|Age of rock||Quaternary|
|Mountain type||Limestone, mudstone|
The Kaikōura Peninsula is located in the northeast of New Zealand's South Island. It protrudes 5 kilometres (3.1 mi) into the Pacific Ocean. The town of Kaikōura is located on the north shore of the peninsula. The peninsula has been settled by Maori for approximately 1000 years, and by Europeans since the 1800s, when whaling operations began off the Kaikōura Coast. Since the end of whaling in 1922 whales have been allowed to thrive and the region is now a popular whale watching destination.
The Kaikōura Peninsula is made up of limestone and mudstone which have been deposited, uplifted and deformed throughout the Quaternary. The peninsula is situated in a tectonically active region bounded by the Marlborough Fault System.
Maori oral history and tradition describes the demi-god ancestor Māui standing on Kaikōura Peninsula where he "fished up" or discovered the North Island. An old name for the South Island is Te Waka a Māui (the canoe of Maui), and the name of the North Island is Te Ika a Māui (the fish of Māui). The peninsula has been inhabited by Māori for the best part of 1000 years. They used it as a base for hunting moa, and also harvested the plentiful crayfish which are found along the shore. Strategic positions on the high terraces were fortified and those fortifications can still be seen in lidar imagery of the peninsula
During the 19th century, European whaling stations were established in the area. In more recent times, the whales that visit the coast off the peninsula have been allowed to thrive, and whale-watching makes the area a popular ecotourism destination. Whales frequent these coastal waters because squid and other deep-sea creatures are brought from the deep Hikurangi Trench to the surface by the combination currents and steeply sloping seafloor.
Geology and geomorphology
The Kaikōura Peninsula is located on the east coast of the South Island of New Zealand. Geologically the peninsula consists of an asymmetrical anticline bounded on either side by two synclines, the axis of which strikes northeast–southwest. The peninsula is made up of two different types of sedimentary rocks, the Amuri Limestone of Palaeocene age and Oligocene aged mudstone. Intense folding and minor faulting have occurred, particularly in the limestone area. Shore platforms are developed in both lithological units, those in limestone displaying wider variability in morphology. The multi-level terraces were once wave-cut platforms, created at sea level and uplifted out of the sea by tectonic processes, at which point the next step would be cut. In the landscape they appear as a flight of terraces with the oldest appearing at the top and the youngest at the shoreline where the Kaikōura township is situated.
The shoreline of the Kaikōura Peninsula is exposed to an extremely long fetch from the Pacific Ocean, and it is also characterised as a high-energy oceanic swell environment, with high-energy storms interrupting long periods of relative calm. High-energy storms due to the passage of cyclonic depressions over New Zealand can occur at any time of the year. The Kaikōura Coast has a mean tidal range of 1.36 m and a maximum of 2.57 m. The region has a temperate climate with moderate rainfall, averaging 865 mm per year and mean monthly temperatures range from 7.7 °C in July to 16.2 °C in January.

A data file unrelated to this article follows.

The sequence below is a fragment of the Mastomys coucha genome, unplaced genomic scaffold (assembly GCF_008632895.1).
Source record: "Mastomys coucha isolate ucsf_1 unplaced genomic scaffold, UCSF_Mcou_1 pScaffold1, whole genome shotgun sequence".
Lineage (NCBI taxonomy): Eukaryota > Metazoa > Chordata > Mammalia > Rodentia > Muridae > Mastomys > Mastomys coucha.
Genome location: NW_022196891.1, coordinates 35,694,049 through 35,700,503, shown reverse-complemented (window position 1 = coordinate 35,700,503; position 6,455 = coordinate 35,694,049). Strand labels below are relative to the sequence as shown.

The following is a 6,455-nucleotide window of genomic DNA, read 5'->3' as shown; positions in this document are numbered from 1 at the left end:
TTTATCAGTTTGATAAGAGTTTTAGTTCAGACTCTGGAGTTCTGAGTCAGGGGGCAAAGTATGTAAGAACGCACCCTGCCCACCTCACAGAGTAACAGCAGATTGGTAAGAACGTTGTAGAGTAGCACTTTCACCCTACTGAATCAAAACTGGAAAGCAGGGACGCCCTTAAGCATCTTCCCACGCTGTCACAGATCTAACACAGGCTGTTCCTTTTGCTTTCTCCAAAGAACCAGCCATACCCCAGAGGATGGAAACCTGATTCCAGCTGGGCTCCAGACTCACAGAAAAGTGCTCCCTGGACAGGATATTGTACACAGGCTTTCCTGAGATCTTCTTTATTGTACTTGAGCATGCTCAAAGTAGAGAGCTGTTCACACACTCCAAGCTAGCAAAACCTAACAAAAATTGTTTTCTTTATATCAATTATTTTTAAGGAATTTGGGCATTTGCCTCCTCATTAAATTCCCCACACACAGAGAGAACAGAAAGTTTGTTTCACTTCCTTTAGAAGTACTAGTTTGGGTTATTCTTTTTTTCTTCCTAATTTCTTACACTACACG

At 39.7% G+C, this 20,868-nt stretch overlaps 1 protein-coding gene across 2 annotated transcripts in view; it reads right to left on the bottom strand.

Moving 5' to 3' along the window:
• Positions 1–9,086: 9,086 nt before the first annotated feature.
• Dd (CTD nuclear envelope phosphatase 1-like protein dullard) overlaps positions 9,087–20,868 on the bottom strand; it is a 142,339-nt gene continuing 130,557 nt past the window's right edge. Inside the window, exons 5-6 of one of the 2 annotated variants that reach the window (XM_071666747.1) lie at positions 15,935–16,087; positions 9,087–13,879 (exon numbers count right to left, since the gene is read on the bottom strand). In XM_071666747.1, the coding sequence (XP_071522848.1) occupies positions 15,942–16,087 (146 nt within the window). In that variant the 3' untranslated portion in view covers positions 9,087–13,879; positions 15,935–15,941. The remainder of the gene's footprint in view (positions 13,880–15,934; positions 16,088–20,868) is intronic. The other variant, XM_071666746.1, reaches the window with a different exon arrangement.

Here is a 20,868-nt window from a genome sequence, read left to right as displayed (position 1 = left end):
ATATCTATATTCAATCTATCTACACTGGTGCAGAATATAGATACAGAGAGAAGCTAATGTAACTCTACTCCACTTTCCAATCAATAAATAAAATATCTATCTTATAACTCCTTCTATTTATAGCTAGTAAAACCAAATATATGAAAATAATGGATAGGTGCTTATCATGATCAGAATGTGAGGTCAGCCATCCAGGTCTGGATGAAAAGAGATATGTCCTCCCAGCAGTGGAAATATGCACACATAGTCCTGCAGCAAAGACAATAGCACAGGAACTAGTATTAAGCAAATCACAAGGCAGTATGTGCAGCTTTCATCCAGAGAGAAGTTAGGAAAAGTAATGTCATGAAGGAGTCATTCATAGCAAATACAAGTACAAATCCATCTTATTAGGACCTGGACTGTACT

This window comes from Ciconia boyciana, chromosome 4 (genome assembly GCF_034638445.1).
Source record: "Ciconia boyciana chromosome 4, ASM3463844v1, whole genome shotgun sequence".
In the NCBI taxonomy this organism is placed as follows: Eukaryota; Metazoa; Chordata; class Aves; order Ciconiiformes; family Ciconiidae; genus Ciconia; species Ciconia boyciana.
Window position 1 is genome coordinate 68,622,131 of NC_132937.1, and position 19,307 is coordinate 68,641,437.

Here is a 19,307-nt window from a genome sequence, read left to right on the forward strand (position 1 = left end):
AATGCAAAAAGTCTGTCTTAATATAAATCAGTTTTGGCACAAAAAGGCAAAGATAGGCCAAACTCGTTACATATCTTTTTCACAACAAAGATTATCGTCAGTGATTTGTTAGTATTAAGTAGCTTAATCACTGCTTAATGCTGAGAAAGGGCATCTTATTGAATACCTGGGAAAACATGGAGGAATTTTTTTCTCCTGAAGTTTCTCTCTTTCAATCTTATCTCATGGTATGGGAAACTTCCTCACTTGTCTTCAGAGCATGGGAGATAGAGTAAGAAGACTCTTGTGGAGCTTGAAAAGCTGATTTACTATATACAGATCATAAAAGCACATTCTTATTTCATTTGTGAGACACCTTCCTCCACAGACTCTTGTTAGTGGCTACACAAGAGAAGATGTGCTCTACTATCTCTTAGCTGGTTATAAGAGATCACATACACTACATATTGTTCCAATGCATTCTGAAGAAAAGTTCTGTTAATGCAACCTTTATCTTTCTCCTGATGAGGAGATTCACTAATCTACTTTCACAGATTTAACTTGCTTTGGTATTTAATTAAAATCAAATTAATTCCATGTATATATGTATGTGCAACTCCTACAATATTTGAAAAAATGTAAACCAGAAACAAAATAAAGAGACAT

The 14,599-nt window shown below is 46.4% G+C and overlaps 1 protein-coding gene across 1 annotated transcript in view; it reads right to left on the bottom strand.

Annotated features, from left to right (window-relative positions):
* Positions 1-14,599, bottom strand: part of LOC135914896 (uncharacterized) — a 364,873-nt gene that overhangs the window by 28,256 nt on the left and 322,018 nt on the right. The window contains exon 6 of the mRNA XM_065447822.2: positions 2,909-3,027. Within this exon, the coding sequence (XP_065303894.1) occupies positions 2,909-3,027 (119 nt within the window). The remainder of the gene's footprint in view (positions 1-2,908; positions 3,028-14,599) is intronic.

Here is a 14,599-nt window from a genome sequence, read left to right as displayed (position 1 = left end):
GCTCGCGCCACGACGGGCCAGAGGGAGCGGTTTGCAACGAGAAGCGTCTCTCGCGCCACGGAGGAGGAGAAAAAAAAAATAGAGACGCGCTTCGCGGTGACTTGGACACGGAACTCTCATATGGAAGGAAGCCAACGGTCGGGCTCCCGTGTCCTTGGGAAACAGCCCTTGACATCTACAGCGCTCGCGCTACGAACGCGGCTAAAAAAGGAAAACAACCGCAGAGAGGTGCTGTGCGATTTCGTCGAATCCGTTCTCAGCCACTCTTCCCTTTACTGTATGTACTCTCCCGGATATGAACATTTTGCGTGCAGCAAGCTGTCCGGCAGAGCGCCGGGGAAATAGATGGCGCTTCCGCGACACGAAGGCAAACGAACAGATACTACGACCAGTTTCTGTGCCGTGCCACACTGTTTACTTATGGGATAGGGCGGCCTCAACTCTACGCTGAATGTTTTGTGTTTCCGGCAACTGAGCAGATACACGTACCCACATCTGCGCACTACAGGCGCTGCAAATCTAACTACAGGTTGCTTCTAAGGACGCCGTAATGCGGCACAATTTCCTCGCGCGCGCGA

The Kaikōura Peninsula environment is subject to highly energetic processes in terms of both marine and weathering processes. Shore platforms are exposed to the dominant wave directions and are in the intertidal zone. Consequently, both marine erosive forces and subaerial weathering processes contribute to erosion. Shore platforms range from 40 m to over 200 m wide and are cut in Tertiary mudstones and limestones.
Tectonic uplift of the central parts of the peninsula is estimated to be in the order of 100 metres during the Quaternary but the terraces are tilting and so surface uplift is variable. Flights of beaches that fringe the Peninsula record a combination of uplift by earthquakes and sea level fall. The most recent uplift occurred during the Kaikōura Earthquake of 14 November 2016 and another probably occurred shortly before the arrival of whalers in the area around 1840. The shore platforms are polycyclic and contain inherent morphological features but are being actively rejuvenated by the removal of cover deposits.
Four main phases of tectonic activity are identified for the last 5–6000 years. These involve changing tectonic-eustatic levels, platform processes and erosional episodes in the hinterland. Consequently, the platforms are rapidly evolving features which reflect both contemporary processes and recent tectonic history.
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- Duffy, Brendan (2020). "A geometric model to estimate slip rates from terrace rotation above an offshore, listric thrust fault, Kaikōura, New Zealand". Tectonophysics. 786: 228460. doi:10.1016/j.tecto.2020.228460.
- Kirk, Bob (1977). "Rates and forms of erosion on intertidal platforms at Kaikoura Peninsula, South Island, New Zealand". New Zealand Journal of Geology and Geophysics. 20 (3): 571–613. doi:10.1080/00288306.1977.10427603.
- Kaikoura District Council (2007). "Kaikoura Peninsula Tourism Zone". Kaikoura District Council. Retrieved 29 May 2012.
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- Ōta, Yōko; Pillans, Brad; Berryman, Kelvin; Beu, Alan; Fujimori, Takatoshi; Miyauchi, Takahiro; Berger, Glenn (1996). "Pleistocene coastal terraces of Kaikoura Peninsula and the Marlborough coast, South Island, New Zealand". New Zealand Journal of Geology and Geophysics. 39: 51–72. doi:10.1080/00288306.1996.9514694.